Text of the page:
Eric Frank, President of FlatWorld Knowledge, spoke today in the BCC English Department meeting and showcased the work they are doing around open textbooks. This is something that is gaining ground at BCC, as our very own Susan Amper described in a recent post.
photo © 2010 opensource.com | more info (via: Wylio)
He explained how they have attempted to take the best of the publishing world and the best of open-source ideas to create “sustainable open textbooks” — texts that are peer-reviewed, come with supplemental materials and instructor guides but at little to no cost to students. I found myself puzzled as to how this is at all possible. In a nutshell, they have set up a system where all content is available for free via the web, but students can pay for different formats if they choose. While 44% of the 115,000 students who have used the service so far have read the content free online, 56% have purchased one of the other options (ereader version, pdf printout, etc.). The purchases of these 56% balance the whole endeavor out to about $20 per student. So, for Introduction to Psychology, the purchase options include a print-it-yourself .pdf version for $24.95 (individual chapters are $1.99), a soft-cover bound version shipped to the student for $35-70 (depending on B/W or color), an eBook version for $24.95 (Sony, nook, iPad), and extra study aids for $14.95. Faculty adopters can either adopt a text themselves and leave it up to the students to select and pay for the options they want or the institution can purchase a “site” agreement that would cover any material the student wanted for $20 per student.
There are currently 37 titles, many of them are in business and math, but they have 107 authors signed who, Frank said, represent approximately 80 textbook projects. So more titles are constantly being developed.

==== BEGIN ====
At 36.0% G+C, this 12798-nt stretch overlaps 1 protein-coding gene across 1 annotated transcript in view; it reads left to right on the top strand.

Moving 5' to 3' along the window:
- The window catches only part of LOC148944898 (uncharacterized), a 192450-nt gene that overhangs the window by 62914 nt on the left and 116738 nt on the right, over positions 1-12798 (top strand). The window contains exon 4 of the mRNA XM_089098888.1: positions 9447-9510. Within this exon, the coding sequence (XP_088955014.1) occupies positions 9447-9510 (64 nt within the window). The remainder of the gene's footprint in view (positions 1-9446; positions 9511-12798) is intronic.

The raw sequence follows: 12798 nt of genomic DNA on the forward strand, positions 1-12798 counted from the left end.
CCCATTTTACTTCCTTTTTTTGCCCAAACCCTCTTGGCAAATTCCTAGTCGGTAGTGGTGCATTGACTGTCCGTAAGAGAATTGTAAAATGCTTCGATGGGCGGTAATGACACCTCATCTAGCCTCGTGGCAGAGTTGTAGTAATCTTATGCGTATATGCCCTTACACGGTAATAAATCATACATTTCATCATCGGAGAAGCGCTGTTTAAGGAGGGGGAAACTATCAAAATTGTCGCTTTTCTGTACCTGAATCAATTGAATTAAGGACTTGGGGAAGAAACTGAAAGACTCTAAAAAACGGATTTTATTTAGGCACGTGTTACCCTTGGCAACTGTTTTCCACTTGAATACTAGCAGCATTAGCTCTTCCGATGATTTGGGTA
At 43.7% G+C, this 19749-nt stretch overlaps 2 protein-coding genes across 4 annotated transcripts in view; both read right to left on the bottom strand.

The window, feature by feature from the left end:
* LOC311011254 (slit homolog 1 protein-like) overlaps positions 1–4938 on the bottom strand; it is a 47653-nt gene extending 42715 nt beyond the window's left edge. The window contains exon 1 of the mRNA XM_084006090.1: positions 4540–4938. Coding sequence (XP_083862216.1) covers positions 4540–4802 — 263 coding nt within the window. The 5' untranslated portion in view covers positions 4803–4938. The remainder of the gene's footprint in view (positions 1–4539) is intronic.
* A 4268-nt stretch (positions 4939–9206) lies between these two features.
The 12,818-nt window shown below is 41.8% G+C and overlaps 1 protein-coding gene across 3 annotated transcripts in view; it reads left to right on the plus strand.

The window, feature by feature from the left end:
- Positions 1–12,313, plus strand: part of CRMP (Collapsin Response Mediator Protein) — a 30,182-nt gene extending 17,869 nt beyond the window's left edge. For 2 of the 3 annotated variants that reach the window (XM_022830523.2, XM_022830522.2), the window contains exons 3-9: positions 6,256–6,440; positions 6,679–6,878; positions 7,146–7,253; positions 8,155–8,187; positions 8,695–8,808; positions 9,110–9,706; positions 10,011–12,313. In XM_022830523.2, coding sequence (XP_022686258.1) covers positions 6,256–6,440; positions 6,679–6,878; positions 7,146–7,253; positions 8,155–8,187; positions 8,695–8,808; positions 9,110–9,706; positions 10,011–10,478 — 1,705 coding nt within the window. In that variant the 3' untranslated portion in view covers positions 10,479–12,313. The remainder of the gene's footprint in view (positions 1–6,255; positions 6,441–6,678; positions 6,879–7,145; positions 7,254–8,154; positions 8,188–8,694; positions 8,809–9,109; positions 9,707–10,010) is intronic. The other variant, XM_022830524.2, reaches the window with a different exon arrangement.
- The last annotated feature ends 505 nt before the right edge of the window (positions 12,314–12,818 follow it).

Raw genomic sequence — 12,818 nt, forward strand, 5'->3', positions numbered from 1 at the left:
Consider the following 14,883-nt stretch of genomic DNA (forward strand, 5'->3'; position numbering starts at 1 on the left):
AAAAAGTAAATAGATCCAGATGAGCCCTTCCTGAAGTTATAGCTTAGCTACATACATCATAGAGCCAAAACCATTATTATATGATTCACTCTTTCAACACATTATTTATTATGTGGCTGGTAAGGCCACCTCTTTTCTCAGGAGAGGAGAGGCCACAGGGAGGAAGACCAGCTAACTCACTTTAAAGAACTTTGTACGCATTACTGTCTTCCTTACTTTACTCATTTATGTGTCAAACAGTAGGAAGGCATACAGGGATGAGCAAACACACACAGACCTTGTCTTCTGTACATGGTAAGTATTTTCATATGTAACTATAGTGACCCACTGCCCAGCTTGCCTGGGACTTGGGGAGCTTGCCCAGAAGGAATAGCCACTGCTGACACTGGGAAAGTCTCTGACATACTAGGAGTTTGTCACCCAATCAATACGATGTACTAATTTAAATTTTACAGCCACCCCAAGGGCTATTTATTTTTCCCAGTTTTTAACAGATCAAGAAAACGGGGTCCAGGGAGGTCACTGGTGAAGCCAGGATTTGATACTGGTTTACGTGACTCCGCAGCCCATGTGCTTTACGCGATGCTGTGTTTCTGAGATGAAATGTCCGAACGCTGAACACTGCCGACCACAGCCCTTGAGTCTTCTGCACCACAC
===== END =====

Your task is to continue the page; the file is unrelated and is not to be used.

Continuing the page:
What appealed to me most about the presentation was the editing aspect. You can edit any part of any book. And the editing isn’t limited to picking and choosing which chapters appear. It is line-by-line editing capability. You can also engage digital media by easily by embedding YouTube clips and other links into the “text.” After you make changes they are formatted to appear seamlessly integrated to the text. While the original author retains copyright and receives royalties based on their text, your additions, if they were to become adopted, would also allow you a slice of the royalty pie, so to speak. As I understood it, if I were to write an additional chapter for the Introduction to Psychology textbook, something about critical psychology or social justice, for example, that could eventually be adopted and I would retain the rights to that information. I would imagine this is something that will have to be constantly negotiated, but it seemed promising. Potential royalties aside, the chance to manipulate content so that it meets the specific needs of your course/students/school is invaluable, especially for busy grad students and adjuncts who may not know where to begin when they are assigned a new class. An arrangement like this would give us the chance to select a text, work with it, add to it and provide it to our students for extremely little cost.
There are, of course, other open textbook alternatives. The Community College Consortium for Open Educational Resources provides a valuable starting point, if you’re interested in learning more. As well as the College Open Textbooks site. Additionally, Baruch College has just partnered with Flatworld, so we’ll get to see how that relationship develops in real-CUNY-time!
What do you think? Revolutionary way to deliver customized content and save students mountains of money or too good to be true? I’m optimistic (for once).